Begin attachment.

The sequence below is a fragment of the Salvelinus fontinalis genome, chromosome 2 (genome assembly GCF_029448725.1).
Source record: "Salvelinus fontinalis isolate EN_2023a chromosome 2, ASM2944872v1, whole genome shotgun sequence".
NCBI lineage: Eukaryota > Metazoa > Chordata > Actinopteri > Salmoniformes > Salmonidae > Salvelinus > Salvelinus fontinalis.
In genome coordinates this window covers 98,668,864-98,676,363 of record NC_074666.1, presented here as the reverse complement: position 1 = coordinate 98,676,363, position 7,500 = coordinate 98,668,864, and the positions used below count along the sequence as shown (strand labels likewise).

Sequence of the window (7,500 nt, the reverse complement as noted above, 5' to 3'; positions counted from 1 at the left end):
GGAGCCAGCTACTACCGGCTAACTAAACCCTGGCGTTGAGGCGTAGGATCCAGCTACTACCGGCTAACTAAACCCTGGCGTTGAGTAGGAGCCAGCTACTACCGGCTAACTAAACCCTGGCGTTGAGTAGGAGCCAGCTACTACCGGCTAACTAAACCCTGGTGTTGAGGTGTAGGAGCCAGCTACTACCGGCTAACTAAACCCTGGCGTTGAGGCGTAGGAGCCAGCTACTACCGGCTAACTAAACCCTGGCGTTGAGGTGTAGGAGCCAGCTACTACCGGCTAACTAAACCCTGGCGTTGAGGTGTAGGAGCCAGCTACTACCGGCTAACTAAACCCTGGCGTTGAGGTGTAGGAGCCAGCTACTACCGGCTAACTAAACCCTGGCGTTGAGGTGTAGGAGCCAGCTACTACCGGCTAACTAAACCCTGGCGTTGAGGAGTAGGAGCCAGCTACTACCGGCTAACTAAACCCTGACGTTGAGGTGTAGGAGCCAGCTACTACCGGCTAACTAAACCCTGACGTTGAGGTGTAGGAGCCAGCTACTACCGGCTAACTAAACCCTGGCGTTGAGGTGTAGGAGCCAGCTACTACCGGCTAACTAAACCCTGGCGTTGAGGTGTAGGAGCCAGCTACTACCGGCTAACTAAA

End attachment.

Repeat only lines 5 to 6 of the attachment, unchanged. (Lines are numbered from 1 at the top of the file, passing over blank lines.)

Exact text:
Sequence of the window (7,500 nt, the reverse complement as noted above, 5' to 3'; positions counted from 1 at the left end):
GGAGCCAGCTACTACCGGCTAACTAAACCCTGGCGTTGAGGCGTAGGATCCAGCTACTACCGGCTAACTAAACCCTGGCGTTGAGTAGGAGCCAGCTACTACCGGCTAACTAAACCCTGGCGTTGAGTAGGAGCCAGCTACTACCGGCTAACTAAACCCTGGTGTTGAGGTGTAGGAGCCAGCTACTACCGGCTAACTAAACCCTGGCGTTGAGGCGTAGGAGCCAGCTACTACCGGCTAACTAAACCCTGGCGTTGAGGTGTAGGAGCCAGCTACTACCGGCTAACTAAACCCTGGCGTTGAGGTGTAGGAGCCAGCTACTACCGGCTAACTAAACCCTGGCGTTGAGGTGTAGGAGCCAGCTACTACCGGCTAACTAAACCCTGGCGTTGAGGTGTAGGAGCCAGCTACTACCGGCTAACTAAACCCTGGCGTTGAGGAGTAGGAGCCAGCTACTACCGGCTAACTAAACCCTGACGTTGAGGTGTAGGAGCCAGCTACTACCGGCTAACTAAACCCTGACGTTGAGGTGTAGGAGCCAGCTACTACCGGCTAACTAAACCCTGGCGTTGAGGTGTAGGAGCCAGCTACTACCGGCTAACTAAACCCTGGCGTTGAGGTGTAGGAGCCAGCTACTACCGGCTAACTAAA